There's an adage in baseball that says, "You can never have too much pitching."
Some consider that to be mostly a guideline. Frank Wren, the Atlanta Braves general manager, seems to treat it as gospel or at least a federal law.
Who can blame him? Consider this:
A year ago, Jair Jurrjens was an All-Star, Tommy Hanson should have been one, and Brandon Beachy was blossoming as a solid major league starter. Eric O'Flaherty, Jonny Venters and Craig Kimbrell were the most dominant young trio of relievers in baseball. And Julio Teheran, Arodys Vizcaino, Randall Delgado and Mike Minor were the most coveted foursome of pitching prospects in the game.
Wren's phone rang every day with trade offers. But since replacing John Schuerholz as the Braves general manager, Wren has resisted all temptation to trade from his surplus of young arms to fill holes. To an extent, that has been wise. What wouldn't the Braves give to reverse the Adam Wainwright and Jason Marquis for J.D. Drew trade nine years ago, made on Schuerholz's watch? Then there was the epic bust, Schuerholz's last major deal, giving up prized arms Matt Harrison and Neftali Feliz, plus shortstop Elvis Andrus and catcher Jarrod Saltalamacchia to rent Mark Teixeira for a futile pennant stretch.
The latter trade still haunts the franchise. One wonders how good the Braves would be now with Harrison in the rotation and Feliz somewhere on staff, even though he is on the disabled list.
Wren's frugality with his treasure trove of pitching is a main reason why the Braves are steadily becoming a threat again in the National League.
But here's the irony: As the pennant races begin to heat up, the Braves find themselves one or two arms short of catching the Washington Nationals in the NL East. Wren has until Tuesday to land another starting pitcher or else take his chances with a piece-meal rotation that includes having Kris Medlen replace Jurrjens.
Think about that. Barring a change of mind by the Cubs' Ryan Dempster, who vetoed a trade to Atlanta for Delgado, the Braves' rotation after Tim Hudson consists of Hanson, Minor, a rebuilt Ben Sheets and Medlen. Hanson has been surprisingly inconsistent, especially since the All-Star break. A month ago, Minor was on the brink of a demotion to the Class AAA. Sheets missed two years with an arm injury. And this time last year, Medlen was still undergoing rehab from elbow surgery, and he has never spent a full season in the big leagues as a starter.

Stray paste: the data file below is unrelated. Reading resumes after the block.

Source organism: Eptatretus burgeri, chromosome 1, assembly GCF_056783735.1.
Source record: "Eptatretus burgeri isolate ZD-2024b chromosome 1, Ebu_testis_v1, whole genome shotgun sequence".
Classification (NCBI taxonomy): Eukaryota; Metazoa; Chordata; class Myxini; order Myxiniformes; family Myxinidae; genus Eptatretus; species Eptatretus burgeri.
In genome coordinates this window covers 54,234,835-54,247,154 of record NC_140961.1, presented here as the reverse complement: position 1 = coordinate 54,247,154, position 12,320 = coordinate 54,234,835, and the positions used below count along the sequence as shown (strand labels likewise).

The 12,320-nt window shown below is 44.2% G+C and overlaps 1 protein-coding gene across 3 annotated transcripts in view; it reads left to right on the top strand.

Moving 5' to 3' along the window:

This is not a rotation that inspires hope going head-to-head against the Nationals, let alone in a best-of-seven series.
Beachy's elbow injury and Jurrjens' puzzling collapse to bullpen mop-up man -- and possibly a second demotion to the minor leagues -- should have been an opportunity for Teheran, their top pitching prospect, to step up. But Teheran has regressed substantially this season -- 6-5 with a bloated 5.34 ERA at Gwinnett. Vizcaino, the other coveted pitching prospect, will miss all of this season with an elbow injury.
Taking a lead into the late innings is no longer a virtual lock for a win. Venters has turned the eighth inning into a juggling knife act.
Looking at what the Angels gave up to get Zack Greinke for two months, Wren was prudent to pass. Dempster's insistence on waiting for the Dodgers to make a play is mystifying. Wren has said he wouldn't make a deal unless he could get a frontline starter in return, and the market is thin.
Wren's best play is to hold fast and hope.
-- Guerry Clegg is an independentcorrespondent. You can write to him at firstname.lastname@example.org.